Simple Bayesian Problems: The Sally Clark CaseStarting in 1996, four British mothers were arrested for murder because two or more of their infants had died in their cribs. Three of the mothers were convicted and sentenced to life imprisonment. Yet by 2006, all four mothers were declared innocent of crimes that had never occurred. Bayes’ rule could have cleared them.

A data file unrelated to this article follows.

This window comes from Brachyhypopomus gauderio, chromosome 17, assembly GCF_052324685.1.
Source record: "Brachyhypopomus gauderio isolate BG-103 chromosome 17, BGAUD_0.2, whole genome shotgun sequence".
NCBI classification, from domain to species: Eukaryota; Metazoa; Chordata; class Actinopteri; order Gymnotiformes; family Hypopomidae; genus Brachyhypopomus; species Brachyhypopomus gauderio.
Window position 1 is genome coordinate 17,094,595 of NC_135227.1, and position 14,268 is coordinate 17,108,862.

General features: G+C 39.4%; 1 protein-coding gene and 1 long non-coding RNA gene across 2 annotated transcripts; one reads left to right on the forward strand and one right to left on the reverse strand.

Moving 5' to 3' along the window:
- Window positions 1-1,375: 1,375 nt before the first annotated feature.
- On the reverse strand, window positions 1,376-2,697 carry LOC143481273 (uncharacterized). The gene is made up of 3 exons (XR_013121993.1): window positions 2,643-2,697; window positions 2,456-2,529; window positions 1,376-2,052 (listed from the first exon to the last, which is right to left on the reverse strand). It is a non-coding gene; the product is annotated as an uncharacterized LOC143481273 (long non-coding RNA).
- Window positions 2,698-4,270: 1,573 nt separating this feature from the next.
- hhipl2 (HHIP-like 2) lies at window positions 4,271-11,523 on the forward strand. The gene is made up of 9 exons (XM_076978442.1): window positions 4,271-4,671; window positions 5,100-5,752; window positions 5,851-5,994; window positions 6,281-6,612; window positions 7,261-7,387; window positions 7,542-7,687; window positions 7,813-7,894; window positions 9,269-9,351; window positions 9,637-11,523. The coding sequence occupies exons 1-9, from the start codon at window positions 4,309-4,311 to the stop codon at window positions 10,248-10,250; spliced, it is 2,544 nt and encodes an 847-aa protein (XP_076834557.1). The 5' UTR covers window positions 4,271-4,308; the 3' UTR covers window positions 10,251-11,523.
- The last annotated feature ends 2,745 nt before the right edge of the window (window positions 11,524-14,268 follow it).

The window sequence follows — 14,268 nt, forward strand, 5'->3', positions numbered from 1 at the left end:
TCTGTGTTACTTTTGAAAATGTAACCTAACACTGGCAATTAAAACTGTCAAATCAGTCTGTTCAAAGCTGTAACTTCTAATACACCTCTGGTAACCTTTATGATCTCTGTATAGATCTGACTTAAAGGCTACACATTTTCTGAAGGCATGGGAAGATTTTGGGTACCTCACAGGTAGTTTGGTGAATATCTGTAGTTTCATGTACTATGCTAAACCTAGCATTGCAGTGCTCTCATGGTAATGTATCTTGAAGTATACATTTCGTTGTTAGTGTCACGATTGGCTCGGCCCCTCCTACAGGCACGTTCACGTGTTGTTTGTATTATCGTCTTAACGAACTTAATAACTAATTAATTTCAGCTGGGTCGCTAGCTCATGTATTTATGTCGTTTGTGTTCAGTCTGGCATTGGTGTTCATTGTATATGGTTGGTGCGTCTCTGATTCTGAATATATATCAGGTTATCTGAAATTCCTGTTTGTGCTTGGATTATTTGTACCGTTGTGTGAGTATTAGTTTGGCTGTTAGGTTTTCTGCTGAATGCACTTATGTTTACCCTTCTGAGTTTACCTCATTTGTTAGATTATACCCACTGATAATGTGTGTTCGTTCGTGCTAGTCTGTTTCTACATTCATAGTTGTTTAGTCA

Sally Clark, a lawyer who lost her first son at 11 weeks and her second at 8 weeks, was convicted in 1999. A prominent pediatrician, Sir Roy Meadow, had testified for the prosecution about Sudden Infant Death Syndrome, known as SIDS in the U.S. and cot death in Britain. Citing a government study, Meadow said the incidence of one SIDS death was one in 8,500 in a family like Clark’s–stable, affluent, nonsmoking, with a mother more than 26 years old. Then, despite the fact that some families are predisposed to SIDS, Meadow assumed erroneously that each sibling’s death occurred independently of the other. Multiplying 8,500 by 8,500, he calculated that the chance of two children dying in a family like Sally Clark’s was so rare–one in 73 million–that they must have been murdered. A Bayesian analysis would have shown that the children most probably died of SIDS. According to Bayes’ rule, a highly unlikely event can happen but it must be compared with other highly unlikely events. Thus, the question before the court should have been: Did the Clark babies more likely die of natural causes or murder? Here’s how the Bayesian analysis was done. First, we look at natural causes of sudden infant death. The chance of one random infant dying from SIDS was about 1 in 1,300 during this period in Britain. Meadow’s argument was flawed and produced a much slimmer chance of natural death. The estimated odds of a second SIDS death in the same family was much larger, perhaps one in 100, because family members can share a common environmental or genetic propensity for SIDS. Second, we turn to the hypothesis that the babies were murdered. Only about 30 children out of 650,000 annual births in England, Scotland, and Wales were known to have been murdered by their mothers. The number of double murders must be much lower, estimated as 10 times less likely. We take the hypothesis H to be updated to be: Sally Clark’s two children died of SIDS. The data D will be that both children died suddenly and unexpectedly. The starting probabilities that go into Bayes’ Rule are P(H), and its opposite, P(notH). As discussed above, P(H) is taken to have the value P(H) = 1/1300 × 1/100 = 0.0000077 The alternative P(notH) is then given by P(notH) = 1 — P(H) = 0.9999923 Now we look at the data. It appears in the probabilities P(D  H) and P(D  notH). The first of these equals one, since it is the probability that the children died suddenly and expectedly given that they died of SIDS. P(D  notH ) is the probability that a random pair of siblings dies suddenly and expectedly but not from SIDS. The prosecution will equate that with murder. The estimate made in the paragraph above was P (D  notH) = 30/650000 × 1/10 = 0.0000046. The goal is to estimate P(H  D), the probability that the cause of death was SIDS, given their unexplained deaths. Bayes’ Rule provides the formula P(H  D) = P(H) P(D  H) / P(H) P(D  H)+P(notH) P(D  notH) Inserting the numbers one finds P(H  D) = 1 × 0.0000077 / 1 × 0.0000077 + 0.999992 × 0.0000046 ≈ 0.6 Thus, it is more than likely that the infants died of SIDS. Clark spent three years in prison before medical evidence freed her. A pathologist had withheld evidence that her second son had a bacterial blood infection known to cause sudden infant death. With the case against Clark in shreds, the other mothers were eventually freed too. But broken by the deaths of two sons and her conviction and imprisonment, Sally Clark died a few years later of acute alcohol intoxication. I am indebted to Ray Hill, Professor of Mathematics at Salford University, Manchester, England, for his help with this example. It is based on Helen Joyce’s PlusMagazine article http://plus.maths.org/content/beyondreasonabledoubt and on Ray Hill, (2004) “Multiple sudden infant deaths–coincidence or beyond coincidence?” Paediatric and Perinatal Epidemiology (18) 320326 and (2005) “Reflections on the cot death cases.” Significance (2:1). 2. Click here for more simple Bayesian examples. Several readers have asked for more introductory math problems using Bayes. So I asked some of the world’s leading statisticians to provide us with simple but exciting examples. Albert Madansky and Tony Richardson – familiar from the book – and Daniel Gianola and John Carlin kindly responded.